On 26 January 2022 Shireen Jeejeebhoy promised a “vibrant” discussion about “Racism, Diversity, and Inclusion”, and it was indeed vibrant. A dictionary definition of “vibrant” being “full of energy and enthusiasm”. The topic of this virtual meeting was the directive of Executive Office with the program material provided by them. Shireen presented the material and guided the ensuing discussions.
Racism is an emotionally tender subject, and as Shireen pointed out, a difficult topic to talk about, but by engaging in the discussion we begin to better understand this issue as a whole, and to realize our own internal, unconscious, biases. At first there was a disbelief, perhaps a denial, that these unconscious biases exist within us, but Shireen cited a poignant scenario wherein the discussion found stereotypes in both job function and recreational setting.
Throughout the discussion there was no doubt that racism should end and that inclusion should be the objective of TriDelta. However the point was raised that existing racism seems to be more of an issue in the USA than it is in Canada. A teacher pointed out that she does not see race, skin color differences, in her classroom wherein all students are treated equally. It was generally agreed that Canada celebrates a multi-cultural society in a way that the USA does not.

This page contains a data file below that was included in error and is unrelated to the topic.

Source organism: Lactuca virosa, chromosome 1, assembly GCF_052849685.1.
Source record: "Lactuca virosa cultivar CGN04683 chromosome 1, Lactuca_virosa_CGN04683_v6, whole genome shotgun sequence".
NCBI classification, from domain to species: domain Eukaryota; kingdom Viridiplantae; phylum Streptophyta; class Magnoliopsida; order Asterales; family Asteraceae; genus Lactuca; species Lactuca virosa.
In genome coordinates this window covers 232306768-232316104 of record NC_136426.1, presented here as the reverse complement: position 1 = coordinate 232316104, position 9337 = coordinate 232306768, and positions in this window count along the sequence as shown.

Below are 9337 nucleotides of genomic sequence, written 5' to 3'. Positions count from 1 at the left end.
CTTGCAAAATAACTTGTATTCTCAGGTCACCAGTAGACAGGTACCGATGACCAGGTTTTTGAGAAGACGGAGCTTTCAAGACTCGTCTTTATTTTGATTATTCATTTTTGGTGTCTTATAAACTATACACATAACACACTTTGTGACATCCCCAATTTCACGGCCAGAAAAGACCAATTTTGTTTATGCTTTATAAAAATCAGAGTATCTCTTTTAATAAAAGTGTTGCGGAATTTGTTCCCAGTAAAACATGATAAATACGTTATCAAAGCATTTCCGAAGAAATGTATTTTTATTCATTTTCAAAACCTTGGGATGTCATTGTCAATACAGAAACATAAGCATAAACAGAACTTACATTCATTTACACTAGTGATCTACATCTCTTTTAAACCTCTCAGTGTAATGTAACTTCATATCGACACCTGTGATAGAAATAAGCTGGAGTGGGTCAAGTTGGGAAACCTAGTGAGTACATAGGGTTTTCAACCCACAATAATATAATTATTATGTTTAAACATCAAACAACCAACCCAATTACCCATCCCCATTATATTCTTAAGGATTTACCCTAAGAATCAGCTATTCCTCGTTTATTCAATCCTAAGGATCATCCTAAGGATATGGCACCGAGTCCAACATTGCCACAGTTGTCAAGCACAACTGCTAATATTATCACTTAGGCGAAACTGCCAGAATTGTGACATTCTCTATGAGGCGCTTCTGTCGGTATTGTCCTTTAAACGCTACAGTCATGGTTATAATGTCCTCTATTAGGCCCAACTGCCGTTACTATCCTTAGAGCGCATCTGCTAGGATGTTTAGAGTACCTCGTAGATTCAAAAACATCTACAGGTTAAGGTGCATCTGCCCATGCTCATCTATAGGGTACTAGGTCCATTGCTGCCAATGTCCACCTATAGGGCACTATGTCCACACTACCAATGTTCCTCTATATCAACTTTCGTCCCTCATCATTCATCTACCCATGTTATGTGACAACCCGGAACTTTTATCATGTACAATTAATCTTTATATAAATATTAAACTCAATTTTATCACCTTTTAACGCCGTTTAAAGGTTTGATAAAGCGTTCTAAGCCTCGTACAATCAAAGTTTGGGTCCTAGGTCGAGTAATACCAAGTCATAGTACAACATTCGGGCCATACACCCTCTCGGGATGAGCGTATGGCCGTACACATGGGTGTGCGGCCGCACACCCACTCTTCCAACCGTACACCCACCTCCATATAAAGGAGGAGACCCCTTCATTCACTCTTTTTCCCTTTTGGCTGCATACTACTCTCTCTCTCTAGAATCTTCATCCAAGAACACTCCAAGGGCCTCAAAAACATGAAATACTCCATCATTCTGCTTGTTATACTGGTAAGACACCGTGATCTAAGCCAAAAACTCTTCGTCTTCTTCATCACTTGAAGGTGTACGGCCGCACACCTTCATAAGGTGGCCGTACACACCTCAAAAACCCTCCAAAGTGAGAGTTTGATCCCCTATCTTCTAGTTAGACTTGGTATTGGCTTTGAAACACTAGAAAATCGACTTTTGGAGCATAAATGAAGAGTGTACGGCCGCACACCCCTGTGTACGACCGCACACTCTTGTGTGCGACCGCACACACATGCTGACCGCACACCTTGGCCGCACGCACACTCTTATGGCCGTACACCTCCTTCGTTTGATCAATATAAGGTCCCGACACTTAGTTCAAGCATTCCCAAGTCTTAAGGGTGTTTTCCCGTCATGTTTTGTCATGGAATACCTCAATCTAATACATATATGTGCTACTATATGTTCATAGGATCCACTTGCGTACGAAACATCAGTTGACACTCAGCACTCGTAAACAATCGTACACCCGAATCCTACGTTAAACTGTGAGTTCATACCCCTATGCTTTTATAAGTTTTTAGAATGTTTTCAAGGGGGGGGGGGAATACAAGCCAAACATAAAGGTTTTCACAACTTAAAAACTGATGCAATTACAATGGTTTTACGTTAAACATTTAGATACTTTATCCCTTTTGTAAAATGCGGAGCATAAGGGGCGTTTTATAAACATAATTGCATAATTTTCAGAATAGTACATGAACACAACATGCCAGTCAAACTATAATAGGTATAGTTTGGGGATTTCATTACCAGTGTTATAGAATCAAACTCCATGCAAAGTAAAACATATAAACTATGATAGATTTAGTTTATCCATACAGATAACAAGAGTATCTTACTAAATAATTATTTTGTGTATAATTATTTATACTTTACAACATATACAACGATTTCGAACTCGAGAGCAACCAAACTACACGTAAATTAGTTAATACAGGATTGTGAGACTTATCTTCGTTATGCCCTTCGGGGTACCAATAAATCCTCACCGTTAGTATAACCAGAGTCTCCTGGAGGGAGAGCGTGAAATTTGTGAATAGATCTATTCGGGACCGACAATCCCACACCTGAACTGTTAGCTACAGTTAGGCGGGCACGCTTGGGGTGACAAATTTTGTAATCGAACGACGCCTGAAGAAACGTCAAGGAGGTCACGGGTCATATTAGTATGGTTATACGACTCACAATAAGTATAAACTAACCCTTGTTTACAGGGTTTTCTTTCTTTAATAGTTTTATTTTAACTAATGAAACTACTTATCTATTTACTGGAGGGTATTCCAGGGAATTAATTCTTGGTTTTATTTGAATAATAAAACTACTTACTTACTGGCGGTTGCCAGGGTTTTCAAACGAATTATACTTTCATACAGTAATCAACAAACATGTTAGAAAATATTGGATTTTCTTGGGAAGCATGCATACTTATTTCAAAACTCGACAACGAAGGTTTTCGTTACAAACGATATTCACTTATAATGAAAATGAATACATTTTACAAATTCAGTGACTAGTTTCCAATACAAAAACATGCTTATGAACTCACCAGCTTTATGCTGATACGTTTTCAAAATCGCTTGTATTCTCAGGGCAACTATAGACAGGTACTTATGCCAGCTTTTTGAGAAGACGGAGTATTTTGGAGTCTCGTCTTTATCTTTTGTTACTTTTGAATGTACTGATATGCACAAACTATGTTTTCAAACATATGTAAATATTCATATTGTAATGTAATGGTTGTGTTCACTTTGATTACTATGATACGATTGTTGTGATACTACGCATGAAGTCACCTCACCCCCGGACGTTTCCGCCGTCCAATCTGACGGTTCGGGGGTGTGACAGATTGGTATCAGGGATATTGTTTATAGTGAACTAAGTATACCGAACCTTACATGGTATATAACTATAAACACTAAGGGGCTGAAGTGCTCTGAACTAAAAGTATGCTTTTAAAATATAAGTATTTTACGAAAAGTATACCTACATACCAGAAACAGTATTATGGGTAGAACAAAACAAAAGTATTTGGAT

Shireen presented some strategies to possibly erase racism and encourage inclusion. Perhaps the primary strategy should be self-examination. Ask yourself, what are your inner thoughts, how do you really feel deep within yourself, when you are transacting with a person who is different from yourself. By asking these questions you will learn the unconscious bias that you may inadvertently hold.
The discussion was so vibrant that it ran much overtime and I do wish I could have stayed to its conclusion. But perhaps there was no concrete conclusion as to how to end racism and how to practice inclusion. Perhaps rather Shireen’s presentation was a stepping stone to further discussions especially about inclusion in TriDelta Alumni because there are so many more situations left to be examined: disability, ageism, gender awareness, accessibility. As alumnae we have all been initiated into the same sisterhood, but several have matured and grown in different directions having had different life experiences, and perhaps we should also be examining inclusion issues that affect our non-collegiate sisters.